If you are VI, you probably have the phone’s brightness turned up to the max and if you are blind, it’s working flat out to run the screenreader. Plus, let’s face it, if your mobile runs out of juice, chances are you won’t be able to access anyone else’s. There are battery extenders on the market, but it is definitely worth while checking the battery life of the phone and how long it takes to charge before purchasing. Also consider taking energy saving measures like reducing the brightness, or choosing a less power-hungry screensaver.
Mobile phone charger

Can I afford it?

Unfortunately, every phone which can accommodate screen-reading and text enlarging software is going to be at the top end of the market. The iPhone 3GS is the only device so far which has a full range of accessibility features built in. All other handsets will require add on software, which has a market value over £100. Some mobile providers will foot the bill for this, but some won’t. If you are on contract, finding out which accessible mobile phone is on the cheapest plan might be the deciding factor.

Alternatively, a quick internet search will produce details of websites and email lists such as RecycleIt and TheBargainStore, where blind and visually impaired people sell their unwanted niche gadgets to each other. Used phones, usually in good condition, with the screenreading software already preloaded, are often sold on these for very sensible prices. So definitely the way to go if you are on a tight budget.

Finally, be prepared for limited accessibility knowledge and awareness from the staff you will deal with when purchasing the new phone. Take this check list with you and stick to your guns. You will almost always know what you want better than they do.

Comments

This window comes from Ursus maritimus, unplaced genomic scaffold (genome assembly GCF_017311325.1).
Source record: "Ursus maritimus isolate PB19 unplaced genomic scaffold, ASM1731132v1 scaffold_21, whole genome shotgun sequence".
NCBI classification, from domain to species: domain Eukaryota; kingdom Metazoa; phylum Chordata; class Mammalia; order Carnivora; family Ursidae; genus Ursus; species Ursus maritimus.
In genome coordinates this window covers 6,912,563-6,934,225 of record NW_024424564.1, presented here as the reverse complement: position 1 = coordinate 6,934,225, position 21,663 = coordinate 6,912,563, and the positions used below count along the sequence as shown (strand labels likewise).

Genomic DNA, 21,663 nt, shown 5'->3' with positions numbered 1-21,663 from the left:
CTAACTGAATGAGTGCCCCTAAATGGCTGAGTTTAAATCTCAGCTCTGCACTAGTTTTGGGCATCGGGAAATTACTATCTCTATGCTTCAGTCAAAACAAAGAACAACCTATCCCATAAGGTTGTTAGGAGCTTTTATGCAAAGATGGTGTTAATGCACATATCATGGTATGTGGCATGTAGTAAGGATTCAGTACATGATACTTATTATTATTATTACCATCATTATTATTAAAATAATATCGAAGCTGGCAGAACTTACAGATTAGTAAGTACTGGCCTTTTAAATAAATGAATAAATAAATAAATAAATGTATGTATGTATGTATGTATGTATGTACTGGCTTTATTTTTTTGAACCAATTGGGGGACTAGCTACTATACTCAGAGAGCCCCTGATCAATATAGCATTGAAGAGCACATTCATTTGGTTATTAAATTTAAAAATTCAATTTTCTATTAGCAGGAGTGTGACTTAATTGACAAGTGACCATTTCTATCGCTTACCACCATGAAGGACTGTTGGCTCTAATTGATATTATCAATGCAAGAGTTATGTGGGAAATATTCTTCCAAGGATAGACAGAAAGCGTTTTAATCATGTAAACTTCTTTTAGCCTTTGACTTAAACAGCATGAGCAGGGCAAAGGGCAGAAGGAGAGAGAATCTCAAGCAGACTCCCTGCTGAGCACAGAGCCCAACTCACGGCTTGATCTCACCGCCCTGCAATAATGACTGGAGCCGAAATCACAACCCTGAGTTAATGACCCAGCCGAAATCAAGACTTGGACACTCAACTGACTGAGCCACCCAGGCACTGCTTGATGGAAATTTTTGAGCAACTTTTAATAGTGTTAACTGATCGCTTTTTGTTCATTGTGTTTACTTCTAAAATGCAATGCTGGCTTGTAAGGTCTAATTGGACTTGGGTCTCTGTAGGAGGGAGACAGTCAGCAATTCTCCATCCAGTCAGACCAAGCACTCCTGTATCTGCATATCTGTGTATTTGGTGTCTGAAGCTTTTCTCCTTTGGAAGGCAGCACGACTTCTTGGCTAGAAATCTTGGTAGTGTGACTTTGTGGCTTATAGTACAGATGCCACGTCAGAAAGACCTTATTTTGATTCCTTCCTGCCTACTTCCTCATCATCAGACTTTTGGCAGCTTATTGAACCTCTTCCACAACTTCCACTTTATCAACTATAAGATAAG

• 1. At 4:02pm on 09 Feb 2010, Mhadaidh wrote:

      I am VI and I have found it best to get the cheapest simplest phone as there is less to learn when you can't see to learn it - fewer tears whne you lose it as well

      most phones let you enlarge text on text messages

      learn your key pad so you can send texts without trying to see the letters on it and write out a 'crib' so you know the keys to type for common words , including your name

      flip-top or sliders are fiddly , the simplest Nokia does the job

      set the ring tone to loudest so if you lose your phone at home you can dial its number on your landline and find it

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    • 2. At 6:35pm on 10 Feb 2010, Jean - jhmelea wrote:

      My latest STUDIO catalog has a mobile by Binatone which is unlocked (supplied without a sim card so you can insert your own)

      it has large buttons, an extra large display and 3 pre programmable memory buttons for emergency numbers

      so they are out there if you hunt around

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    • 3. At 2:11pm on 13 Feb 2010, myrtlemaid wrote:

      Thanks for the article , may need a new phone soon so will remember it and read it, and the comments again before i pay out a wodge of cash.